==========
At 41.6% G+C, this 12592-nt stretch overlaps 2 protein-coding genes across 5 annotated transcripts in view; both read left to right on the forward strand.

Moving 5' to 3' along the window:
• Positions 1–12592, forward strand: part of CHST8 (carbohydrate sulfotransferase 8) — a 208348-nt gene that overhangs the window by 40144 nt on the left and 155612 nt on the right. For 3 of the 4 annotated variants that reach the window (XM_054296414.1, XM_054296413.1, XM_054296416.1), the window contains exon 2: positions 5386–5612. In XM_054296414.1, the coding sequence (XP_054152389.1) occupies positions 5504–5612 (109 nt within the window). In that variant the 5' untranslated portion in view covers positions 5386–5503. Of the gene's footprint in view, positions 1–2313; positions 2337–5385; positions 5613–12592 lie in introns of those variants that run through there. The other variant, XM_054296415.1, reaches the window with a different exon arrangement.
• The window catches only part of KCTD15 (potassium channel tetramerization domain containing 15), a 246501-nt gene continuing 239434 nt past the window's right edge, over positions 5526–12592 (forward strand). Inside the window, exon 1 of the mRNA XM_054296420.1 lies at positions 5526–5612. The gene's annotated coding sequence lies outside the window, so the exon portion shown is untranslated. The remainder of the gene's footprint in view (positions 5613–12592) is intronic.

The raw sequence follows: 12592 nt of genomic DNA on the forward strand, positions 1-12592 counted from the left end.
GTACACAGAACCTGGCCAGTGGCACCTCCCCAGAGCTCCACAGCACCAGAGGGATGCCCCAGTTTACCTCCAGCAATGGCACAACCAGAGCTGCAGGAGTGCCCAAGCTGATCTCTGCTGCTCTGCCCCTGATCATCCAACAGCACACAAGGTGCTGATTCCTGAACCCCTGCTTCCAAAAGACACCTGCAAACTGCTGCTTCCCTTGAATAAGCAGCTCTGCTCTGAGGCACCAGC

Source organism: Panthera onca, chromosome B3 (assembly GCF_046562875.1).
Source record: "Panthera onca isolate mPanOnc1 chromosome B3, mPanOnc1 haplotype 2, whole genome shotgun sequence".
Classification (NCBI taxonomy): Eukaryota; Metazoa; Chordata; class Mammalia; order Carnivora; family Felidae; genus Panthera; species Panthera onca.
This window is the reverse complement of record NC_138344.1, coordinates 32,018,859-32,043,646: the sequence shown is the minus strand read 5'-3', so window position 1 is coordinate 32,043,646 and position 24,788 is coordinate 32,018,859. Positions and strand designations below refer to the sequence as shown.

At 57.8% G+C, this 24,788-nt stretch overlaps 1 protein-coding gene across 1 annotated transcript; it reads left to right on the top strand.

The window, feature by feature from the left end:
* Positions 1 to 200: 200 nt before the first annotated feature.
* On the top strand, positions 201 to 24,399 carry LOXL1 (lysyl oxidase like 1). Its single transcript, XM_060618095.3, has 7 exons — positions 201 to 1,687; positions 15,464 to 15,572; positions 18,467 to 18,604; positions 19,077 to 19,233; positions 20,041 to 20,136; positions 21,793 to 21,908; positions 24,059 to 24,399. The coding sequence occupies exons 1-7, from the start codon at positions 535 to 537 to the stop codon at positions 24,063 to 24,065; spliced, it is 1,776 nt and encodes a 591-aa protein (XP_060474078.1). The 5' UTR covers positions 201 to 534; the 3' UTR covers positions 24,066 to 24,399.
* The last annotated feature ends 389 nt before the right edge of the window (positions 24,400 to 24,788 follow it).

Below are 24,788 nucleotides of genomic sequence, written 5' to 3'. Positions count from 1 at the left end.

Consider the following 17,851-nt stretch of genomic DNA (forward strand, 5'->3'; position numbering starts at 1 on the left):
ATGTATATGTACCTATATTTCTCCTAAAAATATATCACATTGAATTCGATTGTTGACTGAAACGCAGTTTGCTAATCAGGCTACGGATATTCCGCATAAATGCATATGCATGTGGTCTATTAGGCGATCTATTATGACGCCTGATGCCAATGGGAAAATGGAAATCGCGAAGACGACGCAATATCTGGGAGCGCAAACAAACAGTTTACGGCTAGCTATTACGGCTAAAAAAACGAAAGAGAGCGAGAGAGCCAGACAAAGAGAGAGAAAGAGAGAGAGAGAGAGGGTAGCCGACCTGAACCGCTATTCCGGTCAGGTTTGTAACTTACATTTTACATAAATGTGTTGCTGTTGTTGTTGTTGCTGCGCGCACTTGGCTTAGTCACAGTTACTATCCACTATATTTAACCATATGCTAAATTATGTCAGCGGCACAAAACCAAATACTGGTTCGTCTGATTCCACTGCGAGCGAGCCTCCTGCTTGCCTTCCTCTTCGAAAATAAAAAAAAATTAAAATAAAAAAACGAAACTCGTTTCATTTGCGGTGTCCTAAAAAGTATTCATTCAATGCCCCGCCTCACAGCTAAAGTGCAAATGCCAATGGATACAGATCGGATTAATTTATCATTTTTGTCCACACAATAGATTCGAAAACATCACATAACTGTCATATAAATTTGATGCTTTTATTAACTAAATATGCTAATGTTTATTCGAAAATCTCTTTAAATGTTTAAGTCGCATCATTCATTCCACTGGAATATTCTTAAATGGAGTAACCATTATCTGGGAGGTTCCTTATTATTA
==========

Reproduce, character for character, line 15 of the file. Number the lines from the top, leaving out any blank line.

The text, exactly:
* The last annotated feature ends 389 nt before the right edge of the window (positions 24,400 to 24,788 follow it).